Novo Nordisk and Eli Lilly are about to start raking in tens of billions of dollars a year on their new obesity drugs, say Wall Street analysts. That’s great news for the drugmakers, certainly, but it could be a disaster for the companies and government agencies set to pick up the bill.

The new medicines, known as GLP-1 receptor agonists, promise body weight reductions of as much as 20%, and may cut patients’ risk of heart attack or stroke. By all appearances, they’re the most effective safe weight-loss drugs in history.

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No surprise, then, that the demand for these medicines is huge and projected to get even larger as more supply comes on-line and more GLP-1s win Food and Drug Administration approval for weight loss.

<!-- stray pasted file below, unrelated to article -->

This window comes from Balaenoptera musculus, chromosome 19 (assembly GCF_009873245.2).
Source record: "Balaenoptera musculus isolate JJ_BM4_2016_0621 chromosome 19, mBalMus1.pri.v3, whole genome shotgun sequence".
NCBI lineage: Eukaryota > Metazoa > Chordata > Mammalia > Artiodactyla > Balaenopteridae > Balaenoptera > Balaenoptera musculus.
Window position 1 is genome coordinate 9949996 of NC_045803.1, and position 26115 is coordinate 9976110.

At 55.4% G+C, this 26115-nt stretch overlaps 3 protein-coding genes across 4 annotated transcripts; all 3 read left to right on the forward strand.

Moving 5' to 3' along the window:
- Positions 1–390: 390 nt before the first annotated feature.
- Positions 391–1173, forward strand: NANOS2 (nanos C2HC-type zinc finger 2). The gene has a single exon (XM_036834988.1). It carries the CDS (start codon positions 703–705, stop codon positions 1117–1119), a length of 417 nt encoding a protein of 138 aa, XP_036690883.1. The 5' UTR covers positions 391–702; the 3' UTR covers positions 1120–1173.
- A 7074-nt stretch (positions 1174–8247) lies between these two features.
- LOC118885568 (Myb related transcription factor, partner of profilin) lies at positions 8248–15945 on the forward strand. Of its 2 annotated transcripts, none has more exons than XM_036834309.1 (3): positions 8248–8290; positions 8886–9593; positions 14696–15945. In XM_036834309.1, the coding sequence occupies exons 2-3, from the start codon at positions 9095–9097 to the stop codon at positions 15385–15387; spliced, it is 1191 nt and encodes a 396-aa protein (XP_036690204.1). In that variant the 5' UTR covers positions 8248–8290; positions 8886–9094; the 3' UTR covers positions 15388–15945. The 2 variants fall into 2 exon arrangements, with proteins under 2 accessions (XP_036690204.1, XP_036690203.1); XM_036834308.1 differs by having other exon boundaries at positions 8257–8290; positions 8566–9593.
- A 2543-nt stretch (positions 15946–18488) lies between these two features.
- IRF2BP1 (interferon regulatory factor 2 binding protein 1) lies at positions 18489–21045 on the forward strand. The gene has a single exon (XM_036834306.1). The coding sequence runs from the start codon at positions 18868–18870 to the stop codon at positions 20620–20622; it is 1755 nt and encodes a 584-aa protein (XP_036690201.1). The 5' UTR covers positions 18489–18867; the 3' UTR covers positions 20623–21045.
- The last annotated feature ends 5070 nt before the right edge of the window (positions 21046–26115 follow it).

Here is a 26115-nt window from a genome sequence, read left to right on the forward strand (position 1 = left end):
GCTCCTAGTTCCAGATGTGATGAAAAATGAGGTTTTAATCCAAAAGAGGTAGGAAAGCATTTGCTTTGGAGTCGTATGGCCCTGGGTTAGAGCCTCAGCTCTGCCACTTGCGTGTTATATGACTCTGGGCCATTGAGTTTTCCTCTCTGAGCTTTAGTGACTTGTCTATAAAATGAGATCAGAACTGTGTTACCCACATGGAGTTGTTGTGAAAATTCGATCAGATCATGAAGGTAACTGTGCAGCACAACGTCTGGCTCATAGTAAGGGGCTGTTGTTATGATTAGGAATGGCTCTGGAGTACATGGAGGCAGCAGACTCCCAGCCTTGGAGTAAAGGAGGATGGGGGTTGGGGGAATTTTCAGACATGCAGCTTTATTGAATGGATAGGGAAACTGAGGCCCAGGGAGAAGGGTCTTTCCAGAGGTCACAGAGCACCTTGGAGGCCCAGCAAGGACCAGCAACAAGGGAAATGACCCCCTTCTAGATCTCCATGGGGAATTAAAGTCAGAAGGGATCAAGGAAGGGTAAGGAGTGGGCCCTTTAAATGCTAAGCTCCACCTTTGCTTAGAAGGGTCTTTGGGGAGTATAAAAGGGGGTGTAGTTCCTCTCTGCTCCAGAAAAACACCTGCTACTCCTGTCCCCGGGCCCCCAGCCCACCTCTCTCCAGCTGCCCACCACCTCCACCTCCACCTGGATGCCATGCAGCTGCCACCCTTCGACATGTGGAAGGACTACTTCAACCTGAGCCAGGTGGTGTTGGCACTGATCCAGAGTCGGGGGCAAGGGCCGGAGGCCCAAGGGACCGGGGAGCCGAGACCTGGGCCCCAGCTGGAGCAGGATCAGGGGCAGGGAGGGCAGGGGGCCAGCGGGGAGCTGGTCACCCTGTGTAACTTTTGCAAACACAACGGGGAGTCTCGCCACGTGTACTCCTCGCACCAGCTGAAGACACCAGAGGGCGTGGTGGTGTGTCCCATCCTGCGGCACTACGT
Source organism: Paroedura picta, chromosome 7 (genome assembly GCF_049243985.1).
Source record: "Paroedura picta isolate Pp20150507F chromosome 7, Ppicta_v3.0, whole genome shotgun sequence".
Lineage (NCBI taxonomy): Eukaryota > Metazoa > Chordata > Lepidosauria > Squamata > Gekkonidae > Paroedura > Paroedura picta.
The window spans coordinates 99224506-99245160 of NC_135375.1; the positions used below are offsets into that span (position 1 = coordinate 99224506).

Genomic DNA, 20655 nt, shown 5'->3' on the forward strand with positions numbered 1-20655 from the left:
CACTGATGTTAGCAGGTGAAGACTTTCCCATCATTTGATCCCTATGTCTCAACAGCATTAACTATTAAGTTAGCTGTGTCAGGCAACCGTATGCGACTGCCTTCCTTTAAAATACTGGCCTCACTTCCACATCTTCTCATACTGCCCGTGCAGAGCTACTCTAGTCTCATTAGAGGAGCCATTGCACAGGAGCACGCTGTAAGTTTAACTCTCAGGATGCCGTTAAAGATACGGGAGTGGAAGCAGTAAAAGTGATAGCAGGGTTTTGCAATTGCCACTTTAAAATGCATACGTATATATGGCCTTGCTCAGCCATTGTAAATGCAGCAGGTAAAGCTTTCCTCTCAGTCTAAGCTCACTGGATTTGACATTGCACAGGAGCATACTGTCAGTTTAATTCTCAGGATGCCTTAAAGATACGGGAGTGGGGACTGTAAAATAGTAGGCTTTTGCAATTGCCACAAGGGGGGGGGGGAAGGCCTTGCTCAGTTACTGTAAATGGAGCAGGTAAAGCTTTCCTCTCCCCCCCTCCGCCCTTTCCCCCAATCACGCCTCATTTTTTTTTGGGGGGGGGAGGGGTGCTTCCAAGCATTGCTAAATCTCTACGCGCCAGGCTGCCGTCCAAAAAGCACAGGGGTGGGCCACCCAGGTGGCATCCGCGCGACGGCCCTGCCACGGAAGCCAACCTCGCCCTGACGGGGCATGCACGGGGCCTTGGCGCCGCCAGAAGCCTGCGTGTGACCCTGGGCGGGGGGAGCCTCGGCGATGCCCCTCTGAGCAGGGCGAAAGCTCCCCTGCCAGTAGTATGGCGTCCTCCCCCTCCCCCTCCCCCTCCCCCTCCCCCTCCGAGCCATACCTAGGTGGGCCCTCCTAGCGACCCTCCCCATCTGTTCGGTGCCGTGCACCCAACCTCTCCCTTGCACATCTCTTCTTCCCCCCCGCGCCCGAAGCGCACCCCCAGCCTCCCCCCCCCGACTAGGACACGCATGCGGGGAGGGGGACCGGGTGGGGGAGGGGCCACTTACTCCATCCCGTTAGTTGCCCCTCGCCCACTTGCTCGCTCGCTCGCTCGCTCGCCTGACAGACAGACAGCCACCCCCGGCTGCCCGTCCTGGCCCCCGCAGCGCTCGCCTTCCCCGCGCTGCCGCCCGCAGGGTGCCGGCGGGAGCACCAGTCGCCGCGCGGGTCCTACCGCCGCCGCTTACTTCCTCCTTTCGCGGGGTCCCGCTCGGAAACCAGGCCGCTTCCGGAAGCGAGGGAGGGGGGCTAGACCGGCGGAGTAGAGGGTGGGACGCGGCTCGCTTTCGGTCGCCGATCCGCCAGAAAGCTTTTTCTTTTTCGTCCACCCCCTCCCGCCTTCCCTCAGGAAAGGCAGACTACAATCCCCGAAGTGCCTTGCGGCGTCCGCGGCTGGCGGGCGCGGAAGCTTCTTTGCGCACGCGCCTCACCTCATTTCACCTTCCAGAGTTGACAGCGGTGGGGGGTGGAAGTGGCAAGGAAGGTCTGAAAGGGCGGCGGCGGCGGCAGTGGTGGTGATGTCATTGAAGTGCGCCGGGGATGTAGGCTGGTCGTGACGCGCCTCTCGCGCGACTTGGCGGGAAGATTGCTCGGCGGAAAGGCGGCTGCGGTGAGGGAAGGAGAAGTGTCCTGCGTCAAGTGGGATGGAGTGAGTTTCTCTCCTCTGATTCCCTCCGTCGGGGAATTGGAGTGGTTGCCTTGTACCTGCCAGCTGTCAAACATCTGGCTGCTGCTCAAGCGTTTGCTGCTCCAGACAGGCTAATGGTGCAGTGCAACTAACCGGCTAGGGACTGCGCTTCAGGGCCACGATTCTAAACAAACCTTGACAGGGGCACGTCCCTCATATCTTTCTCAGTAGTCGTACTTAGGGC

But what has gotten less attention is the healthcare crisis that could come as spending on the drugs threatens to overwhelm the insurers, employers, and government programs that buy the country’s medicines. The financial crunch would probably peak from 2025, when Medicare coverage of the medicines might begin, to 2027, when the cost of some of the drugs could start to drop.

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